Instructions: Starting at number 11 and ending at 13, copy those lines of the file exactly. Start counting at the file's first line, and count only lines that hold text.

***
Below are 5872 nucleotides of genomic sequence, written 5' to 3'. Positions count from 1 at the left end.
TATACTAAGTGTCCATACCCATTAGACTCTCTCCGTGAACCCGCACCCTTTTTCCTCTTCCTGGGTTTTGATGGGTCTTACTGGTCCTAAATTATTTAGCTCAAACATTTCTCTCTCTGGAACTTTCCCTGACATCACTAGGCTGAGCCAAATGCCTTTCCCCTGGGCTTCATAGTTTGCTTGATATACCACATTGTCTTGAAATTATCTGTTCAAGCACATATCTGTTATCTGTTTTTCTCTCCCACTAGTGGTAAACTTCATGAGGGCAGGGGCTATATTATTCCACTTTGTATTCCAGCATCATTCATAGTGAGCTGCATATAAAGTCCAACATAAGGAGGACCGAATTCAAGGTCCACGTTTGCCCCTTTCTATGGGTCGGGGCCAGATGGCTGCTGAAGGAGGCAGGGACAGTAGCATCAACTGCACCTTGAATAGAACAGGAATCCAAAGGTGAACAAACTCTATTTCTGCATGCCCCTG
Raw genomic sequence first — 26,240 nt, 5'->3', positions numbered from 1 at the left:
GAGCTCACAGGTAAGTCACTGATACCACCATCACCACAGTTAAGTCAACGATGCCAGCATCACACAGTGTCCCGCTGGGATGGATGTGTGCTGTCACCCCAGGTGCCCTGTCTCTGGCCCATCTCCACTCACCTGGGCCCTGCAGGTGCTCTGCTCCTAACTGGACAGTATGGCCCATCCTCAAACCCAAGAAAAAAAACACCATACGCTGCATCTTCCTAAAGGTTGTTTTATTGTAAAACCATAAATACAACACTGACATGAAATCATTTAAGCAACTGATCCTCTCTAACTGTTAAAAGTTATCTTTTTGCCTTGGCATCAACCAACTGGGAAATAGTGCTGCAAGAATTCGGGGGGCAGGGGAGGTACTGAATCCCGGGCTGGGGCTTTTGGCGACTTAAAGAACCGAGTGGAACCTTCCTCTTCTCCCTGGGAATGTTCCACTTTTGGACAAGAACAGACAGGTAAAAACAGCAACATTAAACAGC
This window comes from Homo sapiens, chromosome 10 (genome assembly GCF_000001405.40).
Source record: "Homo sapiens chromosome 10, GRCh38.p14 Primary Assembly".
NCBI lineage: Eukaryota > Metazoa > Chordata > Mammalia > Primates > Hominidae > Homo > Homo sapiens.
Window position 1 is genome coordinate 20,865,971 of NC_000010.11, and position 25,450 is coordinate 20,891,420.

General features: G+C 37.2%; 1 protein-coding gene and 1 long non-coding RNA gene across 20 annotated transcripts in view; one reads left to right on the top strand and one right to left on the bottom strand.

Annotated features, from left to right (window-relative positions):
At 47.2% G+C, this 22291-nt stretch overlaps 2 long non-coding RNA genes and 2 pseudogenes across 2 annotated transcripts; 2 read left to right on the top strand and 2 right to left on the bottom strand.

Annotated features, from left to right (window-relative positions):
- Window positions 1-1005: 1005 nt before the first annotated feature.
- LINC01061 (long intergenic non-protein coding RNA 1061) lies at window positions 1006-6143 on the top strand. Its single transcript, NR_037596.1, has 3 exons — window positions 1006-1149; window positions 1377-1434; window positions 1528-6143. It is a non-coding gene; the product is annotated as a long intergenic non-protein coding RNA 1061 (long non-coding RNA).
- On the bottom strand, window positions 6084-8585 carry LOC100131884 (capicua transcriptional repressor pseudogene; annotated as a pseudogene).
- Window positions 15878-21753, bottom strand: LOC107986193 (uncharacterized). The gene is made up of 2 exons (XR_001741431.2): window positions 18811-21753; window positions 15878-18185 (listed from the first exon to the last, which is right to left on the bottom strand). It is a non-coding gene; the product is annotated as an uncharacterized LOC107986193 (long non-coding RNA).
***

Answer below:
At 47.2% G+C, this 22291-nt stretch overlaps 2 long non-coding RNA genes and 2 pseudogenes across 2 annotated transcripts; 2 read left to right on the top strand and 2 right to left on the bottom strand.

Annotated features, from left to right (window-relative positions):
- Window positions 1-1005: 1005 nt before the first annotated feature.